In January 1921, Chang went to the US with his younger brother Chang Bal to study, backed by the Maryknoll Catholic Foreign Mission Society of America. In September 1921 he entered Manhattan College and in 1924 took a one year vacation from the college due to acute appendicitis. In August 1921, he was presented to the Secular Franciscan Order. After graduating from Manhattan College in July 1925, he left for Italy on 30 July to attend the beatification of 79 Korean Joseon Catholic martyrs. He was also received by Pope Pius XII. That August he returned to Korea.

Religious belief and education movements[edit]

On December 2, 1925, he was appointed Maryknoll Center School's professor of Korean language and translation whilst officiating for the Pyungyang archdiocese as leader of laypersons. On February 11, 1927, he entered the service of the Pyungyang Catholic church. In October 1929 he became the service chief in the superintendent's office of the Seopho railway in Pyonyang parish (평양대교구 서포역전 관리사무소). That November, he became a translator of Roman Catholic Latin terms into the Korean language in The Summary of Religious Terms. In 1930, he published Way of the seeker of truth (구도자의 길;求道者之路) and on September 15 he published Simples Joseon Catholic History (조선천주교공교회약사, 朝鮮天主敎公敎會略史).

On March 18, 1931, he resigned from the affairs of Pyonyang parish (평양대교구;平壤大敎區) and moved to Seoul. Appointed as a teacher at Dongsung Commerce High School (동성상업고등학교;東星商業高等學校) on April 1, 1931, he took on responsibility for teaching English and rhetorical subjects. On July 10 along with Jeong Ji-yong, he published the first issue of Catholic Young Men's News (가톨릭 청년지;天主敎靑年紙).

In 1935 he became Manager of Affairs for Dongsung Commerce High School then on April 1, 1937, principal of Hyehwa-dong Catholic church (혜화동 성당) and Hyehwa Kindergarten (혜화유치원, 惠化幼稚園). On November 19, 1936 he became principal of Dongsung Commerce High School (동성상업고등학교 교장;東星商業高等學校 校長), taking on the additional role as principal of Gyesong Elementary School (계성국민학교;啓星國民學校) in Jongro, Seoul in April 1939. That September, he was appointed chairman of the Seoul Catholic Young Men's National Union (경성가톨릭청년회, 京城天主敎靑年會). In August 1942, he turned down an appointment as principal of Gyesong Elementary School. On July 4, 1944 he published James Gibbons' The Faith of Our Fathers: A Plain Exposition and Vindication of the Church Founded by Our Lord Jesus Christ (교부들의 신앙) as a Korean Language hangul translation.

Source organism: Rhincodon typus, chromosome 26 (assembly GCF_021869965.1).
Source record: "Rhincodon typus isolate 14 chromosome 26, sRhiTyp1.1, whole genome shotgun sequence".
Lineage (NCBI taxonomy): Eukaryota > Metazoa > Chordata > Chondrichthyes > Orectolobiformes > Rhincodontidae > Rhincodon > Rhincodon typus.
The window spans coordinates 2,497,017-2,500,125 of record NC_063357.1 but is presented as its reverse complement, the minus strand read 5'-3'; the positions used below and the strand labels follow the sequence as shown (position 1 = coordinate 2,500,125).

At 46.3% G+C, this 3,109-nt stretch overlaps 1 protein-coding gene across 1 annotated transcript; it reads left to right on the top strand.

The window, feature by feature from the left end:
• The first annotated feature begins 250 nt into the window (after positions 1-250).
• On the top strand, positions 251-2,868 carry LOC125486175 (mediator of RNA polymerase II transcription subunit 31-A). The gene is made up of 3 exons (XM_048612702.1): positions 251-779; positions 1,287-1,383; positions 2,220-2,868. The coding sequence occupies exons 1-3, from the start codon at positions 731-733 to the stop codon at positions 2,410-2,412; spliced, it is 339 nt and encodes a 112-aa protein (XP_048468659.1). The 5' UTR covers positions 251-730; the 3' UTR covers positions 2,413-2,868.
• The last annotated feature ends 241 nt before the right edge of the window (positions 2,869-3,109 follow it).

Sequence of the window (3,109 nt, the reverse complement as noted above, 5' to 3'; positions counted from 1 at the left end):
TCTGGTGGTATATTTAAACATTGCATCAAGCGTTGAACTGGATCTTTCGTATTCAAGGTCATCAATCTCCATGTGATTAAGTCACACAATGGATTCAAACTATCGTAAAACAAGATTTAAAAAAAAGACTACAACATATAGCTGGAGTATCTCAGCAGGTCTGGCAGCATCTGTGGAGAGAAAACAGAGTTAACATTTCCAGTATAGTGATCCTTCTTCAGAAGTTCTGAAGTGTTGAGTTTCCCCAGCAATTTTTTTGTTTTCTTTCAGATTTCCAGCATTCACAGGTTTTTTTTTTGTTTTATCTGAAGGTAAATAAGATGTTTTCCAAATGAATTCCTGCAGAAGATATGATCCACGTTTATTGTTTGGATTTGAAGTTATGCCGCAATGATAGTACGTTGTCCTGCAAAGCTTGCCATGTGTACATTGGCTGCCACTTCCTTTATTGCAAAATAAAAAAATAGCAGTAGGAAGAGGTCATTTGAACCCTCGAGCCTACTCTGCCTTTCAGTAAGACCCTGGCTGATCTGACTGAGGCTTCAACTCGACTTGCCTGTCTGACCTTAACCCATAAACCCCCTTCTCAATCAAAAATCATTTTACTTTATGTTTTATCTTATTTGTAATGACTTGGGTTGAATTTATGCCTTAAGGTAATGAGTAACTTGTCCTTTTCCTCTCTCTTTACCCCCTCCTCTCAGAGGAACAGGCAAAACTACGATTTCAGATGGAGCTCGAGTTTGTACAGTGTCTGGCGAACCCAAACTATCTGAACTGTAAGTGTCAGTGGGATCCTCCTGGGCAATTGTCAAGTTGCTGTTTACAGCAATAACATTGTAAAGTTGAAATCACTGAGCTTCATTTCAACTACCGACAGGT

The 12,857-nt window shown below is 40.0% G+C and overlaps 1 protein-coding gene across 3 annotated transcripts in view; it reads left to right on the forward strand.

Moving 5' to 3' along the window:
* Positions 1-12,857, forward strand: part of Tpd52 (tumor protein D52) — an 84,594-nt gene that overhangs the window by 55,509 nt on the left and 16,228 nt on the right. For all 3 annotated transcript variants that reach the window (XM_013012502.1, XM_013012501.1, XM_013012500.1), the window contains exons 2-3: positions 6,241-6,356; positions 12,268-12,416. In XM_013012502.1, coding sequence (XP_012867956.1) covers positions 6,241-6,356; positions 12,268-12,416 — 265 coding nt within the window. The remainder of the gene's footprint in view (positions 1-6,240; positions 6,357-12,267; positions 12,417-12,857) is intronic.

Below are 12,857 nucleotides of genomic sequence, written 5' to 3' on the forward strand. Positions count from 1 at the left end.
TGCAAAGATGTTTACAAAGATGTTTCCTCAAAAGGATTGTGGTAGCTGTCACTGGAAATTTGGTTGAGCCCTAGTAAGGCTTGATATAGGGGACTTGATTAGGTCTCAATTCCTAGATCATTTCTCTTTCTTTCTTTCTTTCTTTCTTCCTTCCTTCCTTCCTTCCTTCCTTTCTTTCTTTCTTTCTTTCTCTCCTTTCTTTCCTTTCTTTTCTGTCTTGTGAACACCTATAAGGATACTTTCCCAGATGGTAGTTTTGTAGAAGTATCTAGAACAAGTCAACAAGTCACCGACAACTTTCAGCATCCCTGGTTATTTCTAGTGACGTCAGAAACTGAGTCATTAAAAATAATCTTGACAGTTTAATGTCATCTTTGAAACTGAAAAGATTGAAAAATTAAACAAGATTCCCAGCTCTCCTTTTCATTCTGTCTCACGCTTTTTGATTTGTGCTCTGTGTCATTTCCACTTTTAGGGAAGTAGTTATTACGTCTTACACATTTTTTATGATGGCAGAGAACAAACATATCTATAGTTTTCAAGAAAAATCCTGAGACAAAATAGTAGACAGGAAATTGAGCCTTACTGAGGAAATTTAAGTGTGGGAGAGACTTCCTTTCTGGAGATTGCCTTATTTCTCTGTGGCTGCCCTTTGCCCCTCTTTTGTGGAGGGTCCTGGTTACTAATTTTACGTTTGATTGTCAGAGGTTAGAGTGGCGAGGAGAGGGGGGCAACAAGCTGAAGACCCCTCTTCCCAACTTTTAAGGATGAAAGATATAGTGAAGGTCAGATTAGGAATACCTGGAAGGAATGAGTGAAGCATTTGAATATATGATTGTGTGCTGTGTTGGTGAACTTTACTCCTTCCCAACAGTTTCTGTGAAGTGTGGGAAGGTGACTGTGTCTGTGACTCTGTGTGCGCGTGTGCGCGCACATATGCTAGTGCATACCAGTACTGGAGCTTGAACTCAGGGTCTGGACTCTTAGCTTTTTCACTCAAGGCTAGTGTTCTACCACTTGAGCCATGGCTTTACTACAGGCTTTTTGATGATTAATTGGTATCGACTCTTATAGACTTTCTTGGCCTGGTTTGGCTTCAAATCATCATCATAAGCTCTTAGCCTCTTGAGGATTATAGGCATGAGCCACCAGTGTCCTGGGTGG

Political activities[edit]

Republic of Korea Ambassador to USA, 1949
thrith UN General Assembly, 1948

On September 15, 1945 at the end of World War II, Japan surrendered and ended their occupation of the Korean peninsula. Chang became personal secretary to the Korean leader Syngman Rhee, an arrangement that continued until 1954. On February 11, 1946, he was appointed a member of the Democratic Conference (민주의원 의원, 民主議院議員) and a Representative of Emergency Peoples Conference (비상국민회의 대의원, 非常國民會議 代議員). That August, Chang was elected to the South Korean Provisional National Assembly (남조선과도입법위원회 의원, 南朝鮮過渡立法委員會議員). By this time he had emerged as a major political figure under Syngman Rhee's sponsorship.

On May 10, 1948 he ran for election as first congressman of the South Korean National Assembly for Jongro, Seoul and was duly elected on May 30. On October 11 the same year, he was appointed to the UN General Assembly as a South Korean delegate and witnessed the country's recognition by the UN on December 12. He was persuaded to actively help protect the freedom of religion. In 1949, he visited the Vatican, which actively sponsored Chang's diplomatic activities.

Republic of Korea Ambassador to USA, 1949

In December 1949, he was appointed Republic of Korea Ambassador to the USA.[4]

In April 1950, he was appointed special envoy of South Korea to Australia, New Zealand, and the Philippines. In July 1950, during the Korean War he solicited urgent aid from America and the UN.

Second prime minister of South Korea[edit]

In November 1950, Chang was appointed Prime Minister of South Korea, a position he at first refused, but after an earnest request from Syngman Rhee he accepted and went on to serve from October 1951 until April 29, 1952. He was sent to the sixth UN General Assembly and to Paris, France. On April 9, he returned to his country. He later became editorial commissioner and adviser to the Kyunghyang News (경향신문;京鄕新聞) .